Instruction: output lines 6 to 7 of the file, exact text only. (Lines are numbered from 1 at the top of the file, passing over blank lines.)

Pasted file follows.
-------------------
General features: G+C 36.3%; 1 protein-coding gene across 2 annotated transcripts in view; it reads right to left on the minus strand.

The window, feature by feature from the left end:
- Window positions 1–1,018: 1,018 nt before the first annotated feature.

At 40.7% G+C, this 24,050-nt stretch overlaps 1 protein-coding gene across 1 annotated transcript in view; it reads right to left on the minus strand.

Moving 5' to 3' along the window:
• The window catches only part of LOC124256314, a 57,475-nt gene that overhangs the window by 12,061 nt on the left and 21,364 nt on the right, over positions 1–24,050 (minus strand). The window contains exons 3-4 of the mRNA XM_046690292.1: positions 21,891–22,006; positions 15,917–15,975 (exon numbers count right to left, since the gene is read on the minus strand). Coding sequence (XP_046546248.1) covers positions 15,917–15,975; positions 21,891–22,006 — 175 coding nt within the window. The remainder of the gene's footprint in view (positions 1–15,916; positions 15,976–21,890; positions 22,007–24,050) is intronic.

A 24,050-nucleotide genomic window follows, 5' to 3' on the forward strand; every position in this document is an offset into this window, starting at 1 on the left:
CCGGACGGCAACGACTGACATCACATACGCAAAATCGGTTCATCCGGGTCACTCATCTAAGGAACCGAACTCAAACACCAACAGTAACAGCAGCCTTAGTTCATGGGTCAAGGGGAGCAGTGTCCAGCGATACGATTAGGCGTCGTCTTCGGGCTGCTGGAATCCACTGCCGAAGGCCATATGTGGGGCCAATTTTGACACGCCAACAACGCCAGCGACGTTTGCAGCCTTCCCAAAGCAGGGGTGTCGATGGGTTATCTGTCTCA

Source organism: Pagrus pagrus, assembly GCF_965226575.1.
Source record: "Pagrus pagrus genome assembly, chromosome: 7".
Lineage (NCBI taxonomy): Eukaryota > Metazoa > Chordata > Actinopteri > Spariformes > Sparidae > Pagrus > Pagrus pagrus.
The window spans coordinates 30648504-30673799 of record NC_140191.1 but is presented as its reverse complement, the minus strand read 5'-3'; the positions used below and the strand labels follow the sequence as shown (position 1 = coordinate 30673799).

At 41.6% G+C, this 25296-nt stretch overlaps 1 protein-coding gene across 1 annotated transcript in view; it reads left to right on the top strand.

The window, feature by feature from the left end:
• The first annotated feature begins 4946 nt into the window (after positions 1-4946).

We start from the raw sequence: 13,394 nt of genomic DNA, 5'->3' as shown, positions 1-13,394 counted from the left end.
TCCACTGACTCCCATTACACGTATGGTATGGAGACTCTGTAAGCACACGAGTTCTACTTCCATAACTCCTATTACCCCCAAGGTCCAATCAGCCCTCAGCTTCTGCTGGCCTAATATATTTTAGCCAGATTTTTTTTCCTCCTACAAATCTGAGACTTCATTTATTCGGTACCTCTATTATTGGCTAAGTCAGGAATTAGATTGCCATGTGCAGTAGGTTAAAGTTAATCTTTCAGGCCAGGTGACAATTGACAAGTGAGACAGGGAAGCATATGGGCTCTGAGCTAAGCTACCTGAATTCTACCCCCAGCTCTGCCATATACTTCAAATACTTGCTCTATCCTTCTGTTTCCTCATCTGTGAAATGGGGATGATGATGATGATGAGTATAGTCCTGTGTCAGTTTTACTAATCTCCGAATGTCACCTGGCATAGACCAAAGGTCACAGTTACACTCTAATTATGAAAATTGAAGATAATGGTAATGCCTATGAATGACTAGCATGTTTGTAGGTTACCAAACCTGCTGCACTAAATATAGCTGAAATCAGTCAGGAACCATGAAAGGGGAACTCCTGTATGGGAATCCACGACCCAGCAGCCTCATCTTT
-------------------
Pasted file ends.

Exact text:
• The window catches only part of LOC124256314, a 57,475-nt gene that overhangs the window by 12,061 nt on the left and 21,364 nt on the right, over positions 1–24,050 (minus strand). The window contains exons 3-4 of the mRNA XM_046690292.1: positions 21,891–22,006; positions 15,917–15,975 (exon numbers count right to left, since the gene is read on the minus strand). Coding sequence (XP_046546248.1) covers positions 15,917–15,975; positions 21,891–22,006 — 175 coding nt within the window. The remainder of the gene's footprint in view (positions 1–15,916; positions 15,976–21,890; positions 22,007–24,050) is intronic.

A 24,050-nucleotide genomic window follows, 5' to 3' on the forward strand; every position in this document is an offset into this window, starting at 1 on the left: